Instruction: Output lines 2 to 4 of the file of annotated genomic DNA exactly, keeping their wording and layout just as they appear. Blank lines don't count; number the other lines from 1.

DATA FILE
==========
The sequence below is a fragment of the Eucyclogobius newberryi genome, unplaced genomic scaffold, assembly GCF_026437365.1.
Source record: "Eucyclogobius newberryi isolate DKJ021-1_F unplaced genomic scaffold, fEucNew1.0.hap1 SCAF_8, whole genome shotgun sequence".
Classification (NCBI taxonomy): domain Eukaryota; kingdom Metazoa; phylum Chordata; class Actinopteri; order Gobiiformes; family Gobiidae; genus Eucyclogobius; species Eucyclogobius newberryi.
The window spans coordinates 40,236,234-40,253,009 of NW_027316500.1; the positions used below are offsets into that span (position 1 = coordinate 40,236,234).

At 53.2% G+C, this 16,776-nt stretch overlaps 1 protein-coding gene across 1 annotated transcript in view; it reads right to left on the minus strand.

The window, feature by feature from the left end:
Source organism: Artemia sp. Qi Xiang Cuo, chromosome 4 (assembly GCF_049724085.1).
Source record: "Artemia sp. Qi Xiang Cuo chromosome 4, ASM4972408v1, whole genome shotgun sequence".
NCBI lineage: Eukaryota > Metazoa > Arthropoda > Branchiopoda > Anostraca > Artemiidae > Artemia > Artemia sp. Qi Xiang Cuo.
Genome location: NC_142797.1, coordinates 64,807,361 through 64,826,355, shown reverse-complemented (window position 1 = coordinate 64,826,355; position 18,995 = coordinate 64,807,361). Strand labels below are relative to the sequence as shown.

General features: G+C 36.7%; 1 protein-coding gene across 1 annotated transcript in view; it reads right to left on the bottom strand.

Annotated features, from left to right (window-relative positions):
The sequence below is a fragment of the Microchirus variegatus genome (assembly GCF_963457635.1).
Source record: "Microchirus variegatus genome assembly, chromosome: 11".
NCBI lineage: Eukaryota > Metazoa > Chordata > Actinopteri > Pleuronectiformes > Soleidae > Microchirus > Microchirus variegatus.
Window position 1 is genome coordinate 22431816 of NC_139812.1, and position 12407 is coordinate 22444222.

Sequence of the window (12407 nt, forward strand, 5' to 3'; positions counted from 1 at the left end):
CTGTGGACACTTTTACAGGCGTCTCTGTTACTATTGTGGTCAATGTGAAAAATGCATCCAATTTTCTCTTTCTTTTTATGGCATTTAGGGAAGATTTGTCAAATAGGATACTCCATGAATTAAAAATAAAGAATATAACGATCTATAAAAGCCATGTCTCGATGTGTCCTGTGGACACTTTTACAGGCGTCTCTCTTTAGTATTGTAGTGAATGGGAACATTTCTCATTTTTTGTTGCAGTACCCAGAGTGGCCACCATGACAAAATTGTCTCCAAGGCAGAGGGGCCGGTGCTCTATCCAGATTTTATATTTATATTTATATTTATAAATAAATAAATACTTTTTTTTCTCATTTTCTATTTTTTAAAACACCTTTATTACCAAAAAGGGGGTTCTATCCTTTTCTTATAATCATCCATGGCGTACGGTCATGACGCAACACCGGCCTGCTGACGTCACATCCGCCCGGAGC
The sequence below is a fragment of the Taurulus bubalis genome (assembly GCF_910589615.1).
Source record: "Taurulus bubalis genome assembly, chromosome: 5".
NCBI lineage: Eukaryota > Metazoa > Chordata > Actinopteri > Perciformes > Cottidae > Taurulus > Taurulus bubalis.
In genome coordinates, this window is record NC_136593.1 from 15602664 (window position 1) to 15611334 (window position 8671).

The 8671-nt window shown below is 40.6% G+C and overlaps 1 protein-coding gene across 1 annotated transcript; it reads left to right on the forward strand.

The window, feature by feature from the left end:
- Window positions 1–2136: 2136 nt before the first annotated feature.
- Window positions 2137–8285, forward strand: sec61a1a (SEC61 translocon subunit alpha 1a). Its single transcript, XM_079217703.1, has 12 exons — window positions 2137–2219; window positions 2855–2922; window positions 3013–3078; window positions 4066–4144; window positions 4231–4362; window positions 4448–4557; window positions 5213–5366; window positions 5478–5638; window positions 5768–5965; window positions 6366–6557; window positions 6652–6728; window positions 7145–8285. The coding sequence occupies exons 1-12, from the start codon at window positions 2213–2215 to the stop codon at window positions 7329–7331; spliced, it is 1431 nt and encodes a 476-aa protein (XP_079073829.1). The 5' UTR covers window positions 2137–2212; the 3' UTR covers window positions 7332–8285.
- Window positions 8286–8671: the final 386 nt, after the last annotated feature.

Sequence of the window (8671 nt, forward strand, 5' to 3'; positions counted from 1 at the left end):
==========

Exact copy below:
Source record: "Eucyclogobius newberryi isolate DKJ021-1_F unplaced genomic scaffold, fEucNew1.0.hap1 SCAF_8, whole genome shotgun sequence".
Classification (NCBI taxonomy): domain Eukaryota; kingdom Metazoa; phylum Chordata; class Actinopteri; order Gobiiformes; family Gobiidae; genus Eucyclogobius; species Eucyclogobius newberryi.
The window spans coordinates 40,236,234-40,253,009 of NW_027316500.1; the positions used below are offsets into that span (position 1 = coordinate 40,236,234).